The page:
The Killing of Farkhunda

A new BBC Our World documentary tells the shocking story of Farkhunda Malikzada, a young Afghan woman who was lynched in central Kabul earlier this year. Using audio footage recorded on phones at the scene of Farkhunda’s death, and interviews with Farkhunda’s family and the family of one of the killers, The Killing of Farkhunda tells the story of a woman who challenged male authority and died for it.

In March, 27-year old Farkhunda Malikzada finished a Qur’an recitation class (she planned to become a Judge) and walked to a shrine at Shah-Du-Shamshaira, a mosque in central Kabul. At the shrine Farkhunda saw the caretaker selling charms and reprimanded him for what she considered an un-Islamic practice. The caretaker began to shout “this woman is an American – she is burning the Qur’an”.

As heard in the documentary, a crowd of men quickly gathered. Farkhunda is heard protesting that she did not burn the Qur’an, but is drowned out by the angry voices of men. What followed is described in graphic detail: Farkhunda was beaten, thrown from a building, run over by a car and after she died, her body was partly burnt. In the immediate aftermath, some senior politicians and Imams endorsed the actions of the 150-man mob, saying they had acted according to their religious duty. The mental images conjured of Farkhunda alone but surrounded by a murderous mob at Shah-Du-Shamshaira linger long past the first listening.

Cell phone video captured the gruesome barbarity of the scene. (Warning: Graphic content.)

But the documentary also gives testimony to the furious reactions of women to Farkhunda’s killing. Featuring almost entirely women’s voices and produced by Zarghuna Kargar, a women’s right activist and author, it is a powerful reminder that women are more than victims. After Farkhunda’s death, thousands filled the streets of Kabul in protest at her murder. Activist Sahra Mosawi describes how women carried Farkhunda’s coffin at her funeral, an unheard-of practice in Afghanistan: ‘My friends and I promised each other, we must not let any man touch this coffin. Men came forward and we said, ‘Don’t touch it! Where were you that day, when 150 men attacked Farkhunda? It didn’t matter to us that these men were not those men. In our opinion, all men were those men.’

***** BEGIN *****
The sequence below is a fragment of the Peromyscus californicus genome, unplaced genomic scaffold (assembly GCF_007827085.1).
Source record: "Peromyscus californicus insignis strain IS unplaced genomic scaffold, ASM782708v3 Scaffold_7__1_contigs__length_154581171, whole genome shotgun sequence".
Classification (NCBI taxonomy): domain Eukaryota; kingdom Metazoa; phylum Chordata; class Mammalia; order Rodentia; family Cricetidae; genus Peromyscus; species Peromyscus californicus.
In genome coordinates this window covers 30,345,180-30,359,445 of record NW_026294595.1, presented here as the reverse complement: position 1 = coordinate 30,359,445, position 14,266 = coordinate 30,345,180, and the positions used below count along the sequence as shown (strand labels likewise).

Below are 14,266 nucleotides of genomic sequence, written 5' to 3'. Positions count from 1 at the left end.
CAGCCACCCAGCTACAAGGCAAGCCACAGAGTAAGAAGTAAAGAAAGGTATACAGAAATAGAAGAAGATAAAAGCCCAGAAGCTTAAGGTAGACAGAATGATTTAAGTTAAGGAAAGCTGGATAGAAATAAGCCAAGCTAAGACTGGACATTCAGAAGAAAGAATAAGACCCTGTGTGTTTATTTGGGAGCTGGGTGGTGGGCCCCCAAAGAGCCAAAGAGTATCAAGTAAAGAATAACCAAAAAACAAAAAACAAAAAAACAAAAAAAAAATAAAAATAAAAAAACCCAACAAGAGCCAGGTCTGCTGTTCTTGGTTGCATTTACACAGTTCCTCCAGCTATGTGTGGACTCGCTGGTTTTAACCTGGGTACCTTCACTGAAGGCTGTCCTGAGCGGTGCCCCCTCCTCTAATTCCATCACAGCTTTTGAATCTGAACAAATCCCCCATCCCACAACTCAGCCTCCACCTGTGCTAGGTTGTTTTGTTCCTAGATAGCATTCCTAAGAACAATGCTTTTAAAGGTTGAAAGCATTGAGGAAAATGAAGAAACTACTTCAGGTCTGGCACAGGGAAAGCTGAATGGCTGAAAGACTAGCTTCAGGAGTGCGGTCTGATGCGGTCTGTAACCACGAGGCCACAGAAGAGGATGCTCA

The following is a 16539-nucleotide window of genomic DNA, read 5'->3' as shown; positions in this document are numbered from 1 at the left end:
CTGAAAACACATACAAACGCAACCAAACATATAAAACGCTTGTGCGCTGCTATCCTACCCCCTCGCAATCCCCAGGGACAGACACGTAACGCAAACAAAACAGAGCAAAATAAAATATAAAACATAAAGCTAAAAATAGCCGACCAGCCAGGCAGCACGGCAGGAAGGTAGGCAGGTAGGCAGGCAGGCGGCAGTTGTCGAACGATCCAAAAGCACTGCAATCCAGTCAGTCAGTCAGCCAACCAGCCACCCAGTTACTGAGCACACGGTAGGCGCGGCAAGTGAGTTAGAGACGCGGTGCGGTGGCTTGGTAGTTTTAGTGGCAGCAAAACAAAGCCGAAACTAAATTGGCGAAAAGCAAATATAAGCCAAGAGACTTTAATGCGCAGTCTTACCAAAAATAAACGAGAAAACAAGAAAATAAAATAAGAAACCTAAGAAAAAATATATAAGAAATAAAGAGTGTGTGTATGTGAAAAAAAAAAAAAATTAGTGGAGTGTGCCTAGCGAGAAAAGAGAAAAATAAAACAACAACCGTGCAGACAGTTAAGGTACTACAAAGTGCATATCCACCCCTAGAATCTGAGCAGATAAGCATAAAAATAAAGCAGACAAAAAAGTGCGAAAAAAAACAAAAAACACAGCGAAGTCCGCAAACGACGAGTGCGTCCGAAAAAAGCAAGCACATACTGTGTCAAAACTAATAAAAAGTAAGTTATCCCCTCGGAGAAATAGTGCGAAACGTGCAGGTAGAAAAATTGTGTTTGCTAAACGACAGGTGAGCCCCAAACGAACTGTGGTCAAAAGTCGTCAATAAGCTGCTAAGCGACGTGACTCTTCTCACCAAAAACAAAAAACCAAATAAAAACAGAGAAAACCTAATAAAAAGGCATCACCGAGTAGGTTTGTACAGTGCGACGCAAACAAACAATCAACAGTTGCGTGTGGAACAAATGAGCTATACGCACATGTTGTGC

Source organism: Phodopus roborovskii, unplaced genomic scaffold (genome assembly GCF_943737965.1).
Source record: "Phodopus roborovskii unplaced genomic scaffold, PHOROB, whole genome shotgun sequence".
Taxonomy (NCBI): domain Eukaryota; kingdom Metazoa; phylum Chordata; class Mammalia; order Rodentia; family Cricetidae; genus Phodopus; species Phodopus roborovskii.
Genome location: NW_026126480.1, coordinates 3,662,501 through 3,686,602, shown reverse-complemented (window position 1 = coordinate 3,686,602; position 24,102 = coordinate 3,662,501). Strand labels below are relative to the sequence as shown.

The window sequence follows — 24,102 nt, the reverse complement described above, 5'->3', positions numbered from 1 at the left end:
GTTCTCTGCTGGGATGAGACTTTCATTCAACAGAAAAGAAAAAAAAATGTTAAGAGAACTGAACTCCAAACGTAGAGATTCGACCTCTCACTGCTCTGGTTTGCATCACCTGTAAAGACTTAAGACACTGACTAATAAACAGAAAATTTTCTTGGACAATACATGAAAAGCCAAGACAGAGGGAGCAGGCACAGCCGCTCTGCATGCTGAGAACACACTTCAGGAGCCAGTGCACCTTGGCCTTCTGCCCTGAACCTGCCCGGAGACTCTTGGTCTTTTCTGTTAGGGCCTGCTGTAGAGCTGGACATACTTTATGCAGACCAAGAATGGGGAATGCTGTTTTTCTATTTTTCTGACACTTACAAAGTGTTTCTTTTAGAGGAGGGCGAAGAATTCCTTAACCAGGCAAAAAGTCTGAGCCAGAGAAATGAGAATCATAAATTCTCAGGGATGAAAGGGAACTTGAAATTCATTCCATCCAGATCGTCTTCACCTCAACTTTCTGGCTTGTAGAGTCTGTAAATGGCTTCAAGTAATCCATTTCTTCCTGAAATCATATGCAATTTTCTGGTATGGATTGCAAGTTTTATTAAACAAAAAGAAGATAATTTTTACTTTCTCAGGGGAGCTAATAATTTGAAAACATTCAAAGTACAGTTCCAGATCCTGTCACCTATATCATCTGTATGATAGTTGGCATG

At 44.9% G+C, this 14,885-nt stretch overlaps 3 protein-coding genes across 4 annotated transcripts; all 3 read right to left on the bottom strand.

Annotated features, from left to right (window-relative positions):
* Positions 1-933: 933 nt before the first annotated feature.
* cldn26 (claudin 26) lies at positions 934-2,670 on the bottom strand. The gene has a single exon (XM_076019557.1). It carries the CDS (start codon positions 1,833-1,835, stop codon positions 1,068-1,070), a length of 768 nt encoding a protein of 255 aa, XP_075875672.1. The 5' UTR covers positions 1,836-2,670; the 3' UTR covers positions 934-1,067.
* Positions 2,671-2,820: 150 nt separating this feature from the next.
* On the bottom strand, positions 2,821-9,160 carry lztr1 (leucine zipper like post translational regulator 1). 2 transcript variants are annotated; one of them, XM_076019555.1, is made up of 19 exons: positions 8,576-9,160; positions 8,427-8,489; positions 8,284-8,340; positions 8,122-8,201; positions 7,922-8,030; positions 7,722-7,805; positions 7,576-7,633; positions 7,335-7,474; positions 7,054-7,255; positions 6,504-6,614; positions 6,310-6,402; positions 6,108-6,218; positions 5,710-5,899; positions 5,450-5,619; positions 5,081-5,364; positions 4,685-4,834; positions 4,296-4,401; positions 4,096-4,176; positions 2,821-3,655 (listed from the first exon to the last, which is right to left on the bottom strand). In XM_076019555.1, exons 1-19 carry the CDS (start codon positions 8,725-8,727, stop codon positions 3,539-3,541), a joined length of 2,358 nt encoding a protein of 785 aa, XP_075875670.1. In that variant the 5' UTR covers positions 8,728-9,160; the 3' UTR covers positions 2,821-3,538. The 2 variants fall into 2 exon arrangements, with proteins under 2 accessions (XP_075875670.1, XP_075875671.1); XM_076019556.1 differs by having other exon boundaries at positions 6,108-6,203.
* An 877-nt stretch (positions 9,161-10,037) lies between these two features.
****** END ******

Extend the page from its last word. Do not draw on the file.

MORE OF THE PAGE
Part of this reaction comes from the view that Farkhunda died for speaking her mind. The response of the shrine’s caretaker — shouting incendiary fabrications — seems to have resulted from his outrage that a woman publicly question his authority. Zarghuna Kargar agrees. She told me via email, ‘Farkhunda was a woman who dared to challenge a man.  Women in Afghanistan are expected not to speak up or challenge men.’

For others, Farkhunda has become a symbol of the many injustices that Afghan women face on a daily basis. A Facebook group ‘Justice for Farkhunda’ identifies domestic violence against women in the same breath as calling for justice for Farkhunda (many demand corporal and capital punishment, although some activists oppose the death sentence).

Zarghuna told me she spoke to many women in Afghanistan, from politicians to ordinary girls in Kabul. She explained, “Most have told me that Farkhunda’s murder is highlighting the widespread violence that women face almost every day. It shows that women are not safe in their homes and on the streets. There is lack of respect for them as human beings and it is a sign of a pervasive misogyny in the society. In my opinion Farkhunda wouldn’t have been killed if she was a man.”

49 people stood trial in May — just 12 were convicted and the caretaker was pardoned — and the initial sentences were later overturned in a closed-hearing. In August a panel of lawyers appointed by Afghanistan’s President recommended that those accused should be retried.

With chronic instability, the future for women’s rights in Afghanistan seems unpromising. But, Zarghuna explains, ’Afghan women have a legacy of very strong women in their history and the legacy gives them hope and courage’. And women are determined to keep fighting, as Zahra, a 15-year old girl contributing to the US-based Afghan’s Women’s Writing Project, recently wrote, ‘They cannot stop us protesting in reaction to the overturning of the sentence. Posters will circulate with ‘I am Farkhunda. Justice for Farkhunda.’